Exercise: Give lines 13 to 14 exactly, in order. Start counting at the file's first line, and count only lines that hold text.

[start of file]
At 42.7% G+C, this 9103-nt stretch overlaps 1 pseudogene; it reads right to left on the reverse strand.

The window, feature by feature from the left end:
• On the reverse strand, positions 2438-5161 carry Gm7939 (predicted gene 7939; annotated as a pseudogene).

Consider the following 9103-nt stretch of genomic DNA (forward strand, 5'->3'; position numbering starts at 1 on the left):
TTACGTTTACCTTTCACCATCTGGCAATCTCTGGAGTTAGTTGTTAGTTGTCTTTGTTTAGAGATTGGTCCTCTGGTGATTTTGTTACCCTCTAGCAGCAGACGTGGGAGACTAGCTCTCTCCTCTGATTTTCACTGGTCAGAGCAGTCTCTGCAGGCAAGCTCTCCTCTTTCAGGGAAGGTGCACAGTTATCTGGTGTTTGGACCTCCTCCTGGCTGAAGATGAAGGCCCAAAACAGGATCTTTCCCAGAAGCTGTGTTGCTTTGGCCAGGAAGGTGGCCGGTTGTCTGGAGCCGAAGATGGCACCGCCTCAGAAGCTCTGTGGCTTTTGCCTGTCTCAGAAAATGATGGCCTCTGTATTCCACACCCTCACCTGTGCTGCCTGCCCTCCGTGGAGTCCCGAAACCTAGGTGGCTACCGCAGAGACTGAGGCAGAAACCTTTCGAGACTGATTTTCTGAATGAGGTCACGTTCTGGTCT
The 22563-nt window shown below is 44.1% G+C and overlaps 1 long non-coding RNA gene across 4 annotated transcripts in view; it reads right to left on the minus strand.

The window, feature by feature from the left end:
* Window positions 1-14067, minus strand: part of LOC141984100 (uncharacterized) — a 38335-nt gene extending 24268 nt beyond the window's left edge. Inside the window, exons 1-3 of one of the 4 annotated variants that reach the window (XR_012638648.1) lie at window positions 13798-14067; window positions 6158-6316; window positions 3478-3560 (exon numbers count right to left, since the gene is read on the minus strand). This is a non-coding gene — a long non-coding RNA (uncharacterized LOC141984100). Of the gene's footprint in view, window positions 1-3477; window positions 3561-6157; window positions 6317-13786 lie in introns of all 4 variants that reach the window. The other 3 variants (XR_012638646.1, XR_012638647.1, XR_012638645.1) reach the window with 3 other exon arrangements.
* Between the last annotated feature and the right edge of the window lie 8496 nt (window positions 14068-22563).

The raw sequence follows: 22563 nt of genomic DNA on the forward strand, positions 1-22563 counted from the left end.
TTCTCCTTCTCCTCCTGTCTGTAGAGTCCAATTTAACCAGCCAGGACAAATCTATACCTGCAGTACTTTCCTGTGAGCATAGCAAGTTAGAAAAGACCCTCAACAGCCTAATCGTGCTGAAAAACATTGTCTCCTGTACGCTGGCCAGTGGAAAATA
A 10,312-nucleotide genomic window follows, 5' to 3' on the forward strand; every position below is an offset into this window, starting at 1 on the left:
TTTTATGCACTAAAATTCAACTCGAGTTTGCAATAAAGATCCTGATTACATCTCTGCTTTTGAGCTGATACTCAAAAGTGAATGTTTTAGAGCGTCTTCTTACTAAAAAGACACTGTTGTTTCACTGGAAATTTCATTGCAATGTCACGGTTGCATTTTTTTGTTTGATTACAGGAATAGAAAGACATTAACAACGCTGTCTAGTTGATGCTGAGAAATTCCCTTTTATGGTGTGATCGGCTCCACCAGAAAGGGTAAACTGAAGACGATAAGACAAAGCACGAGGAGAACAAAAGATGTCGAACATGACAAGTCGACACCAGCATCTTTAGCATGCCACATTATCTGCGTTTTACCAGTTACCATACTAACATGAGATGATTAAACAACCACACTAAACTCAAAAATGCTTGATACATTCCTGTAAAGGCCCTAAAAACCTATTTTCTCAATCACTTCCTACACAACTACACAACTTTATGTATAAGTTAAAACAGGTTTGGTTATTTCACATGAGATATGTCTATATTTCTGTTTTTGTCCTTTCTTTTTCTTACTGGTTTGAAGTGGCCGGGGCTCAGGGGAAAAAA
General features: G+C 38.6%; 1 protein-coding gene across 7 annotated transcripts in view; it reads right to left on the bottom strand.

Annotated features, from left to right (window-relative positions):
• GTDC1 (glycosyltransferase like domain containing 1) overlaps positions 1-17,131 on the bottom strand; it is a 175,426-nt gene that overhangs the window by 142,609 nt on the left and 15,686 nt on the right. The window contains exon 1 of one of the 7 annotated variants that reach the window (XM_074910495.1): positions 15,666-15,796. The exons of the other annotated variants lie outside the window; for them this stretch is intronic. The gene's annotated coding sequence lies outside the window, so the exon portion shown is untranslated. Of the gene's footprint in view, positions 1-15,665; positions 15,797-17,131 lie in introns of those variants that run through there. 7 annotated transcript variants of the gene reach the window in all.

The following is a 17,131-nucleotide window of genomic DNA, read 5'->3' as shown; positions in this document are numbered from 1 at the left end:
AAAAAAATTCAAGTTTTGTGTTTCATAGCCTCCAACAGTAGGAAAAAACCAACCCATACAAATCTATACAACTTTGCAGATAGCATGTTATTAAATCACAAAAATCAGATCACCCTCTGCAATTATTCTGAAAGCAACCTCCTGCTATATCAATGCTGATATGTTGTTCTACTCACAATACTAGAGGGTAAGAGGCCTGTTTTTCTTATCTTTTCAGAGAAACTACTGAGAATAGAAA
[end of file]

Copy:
TTTTATGCACTAAAATTCAACTCGAGTTTGCAATAAAGATCCTGATTACATCTCTGCTTTTGAGCTGATACTCAAAAGTGAATGTTTTAGAGCGTCTTCTTACTAAAAAGACACTGTTGTTTCACTGGAAATTTCATTGCAATGTCACGGTTGCATTTTTTTGTTTGATTACAGGAATAGAAAGACATTAACAACGCTGTCTAGTTGATGCTGAGAAATTCCCTTTTATGGTGTGATCGGCTCCACCAGAAAGGGTAAACTGAAGACGATAAGACAAAGCACGAGGAGAACAAAAGATGTCGAACATGACAAGTCGACACCAGCATCTTTAGCATGCCACATTATCTGCGTTTTACCAGTTACCATACTAACATGAGATGATTAAACAACCACACTAAACTCAAAAATGCTTGATACATTCCTGTAAAGGCCCTAAAAACCTATTTTCTCAATCACTTCCTACACAACTACACAACTTTATGTATAAGTTAAAACAGGTTTGGTTATTTCACATGAGATATGTCTATATTTCTGTTTTTGTCCTTTCTTTTTCTTACTGGTTTGAAGTGGCCGGGGCTCAGGGGAAAAAA
General features: G+C 38.6%; 1 protein-coding gene across 7 annotated transcripts in view; it reads right to left on the bottom strand.